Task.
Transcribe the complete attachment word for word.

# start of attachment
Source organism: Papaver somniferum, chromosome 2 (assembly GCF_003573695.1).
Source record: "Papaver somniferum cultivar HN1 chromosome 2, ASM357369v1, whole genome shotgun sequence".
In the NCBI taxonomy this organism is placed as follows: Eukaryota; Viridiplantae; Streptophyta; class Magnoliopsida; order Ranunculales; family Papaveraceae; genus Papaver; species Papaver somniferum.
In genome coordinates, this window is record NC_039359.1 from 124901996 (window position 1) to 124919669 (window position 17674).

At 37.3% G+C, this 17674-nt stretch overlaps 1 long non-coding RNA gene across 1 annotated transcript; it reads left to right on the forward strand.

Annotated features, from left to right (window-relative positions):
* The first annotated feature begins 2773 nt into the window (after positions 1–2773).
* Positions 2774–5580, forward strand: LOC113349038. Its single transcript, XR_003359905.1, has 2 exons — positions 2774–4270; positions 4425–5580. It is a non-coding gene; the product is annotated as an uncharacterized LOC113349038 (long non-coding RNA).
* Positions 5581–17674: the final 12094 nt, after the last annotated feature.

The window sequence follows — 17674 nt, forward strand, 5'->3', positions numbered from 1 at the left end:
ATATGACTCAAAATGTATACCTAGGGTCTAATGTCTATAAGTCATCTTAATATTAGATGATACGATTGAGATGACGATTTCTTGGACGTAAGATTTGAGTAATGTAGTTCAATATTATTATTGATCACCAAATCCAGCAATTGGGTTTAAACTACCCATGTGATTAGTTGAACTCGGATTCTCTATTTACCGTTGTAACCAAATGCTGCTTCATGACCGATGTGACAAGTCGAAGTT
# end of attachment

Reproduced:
Source organism: Papaver somniferum, chromosome 2 (assembly GCF_003573695.1).
Source record: "Papaver somniferum cultivar HN1 chromosome 2, ASM357369v1, whole genome shotgun sequence".
In the NCBI taxonomy this organism is placed as follows: Eukaryota; Viridiplantae; Streptophyta; class Magnoliopsida; order Ranunculales; family Papaveraceae; genus Papaver; species Papaver somniferum.
In genome coordinates, this window is record NC_039359.1 from 124901996 (window position 1) to 124919669 (window position 17674).

At 37.3% G+C, this 17674-nt stretch overlaps 1 long non-coding RNA gene across 1 annotated transcript; it reads left to right on the forward strand.

Annotated features, from left to right (window-relative positions):
* The first annotated feature begins 2773 nt into the window (after positions 1–2773).
* Positions 2774–5580, forward strand: LOC113349038. Its single transcript, XR_003359905.1, has 2 exons — positions 2774–4270; positions 4425–5580. It is a non-coding gene; the product is annotated as an uncharacterized LOC113349038 (long non-coding RNA).
* Positions 5581–17674: the final 12094 nt, after the last annotated feature.

The window sequence follows — 17674 nt, forward strand, 5'->3', positions numbered from 1 at the left end:
ATATGACTCAAAATGTATACCTAGGGTCTAATGTCTATAAGTCATCTTAATATTAGATGATACGATTGAGATGACGATTTCTTGGACGTAAGATTTGAGTAATGTAGTTCAATATTATTATTGATCACCAAATCCAGCAATTGGGTTTAAACTACCCATGTGATTAGTTGAACTCGGATTCTCTATTTACCGTTGTAACCAAATGCTGCTTCATGACCGATGTGACAAGTCGAAGTT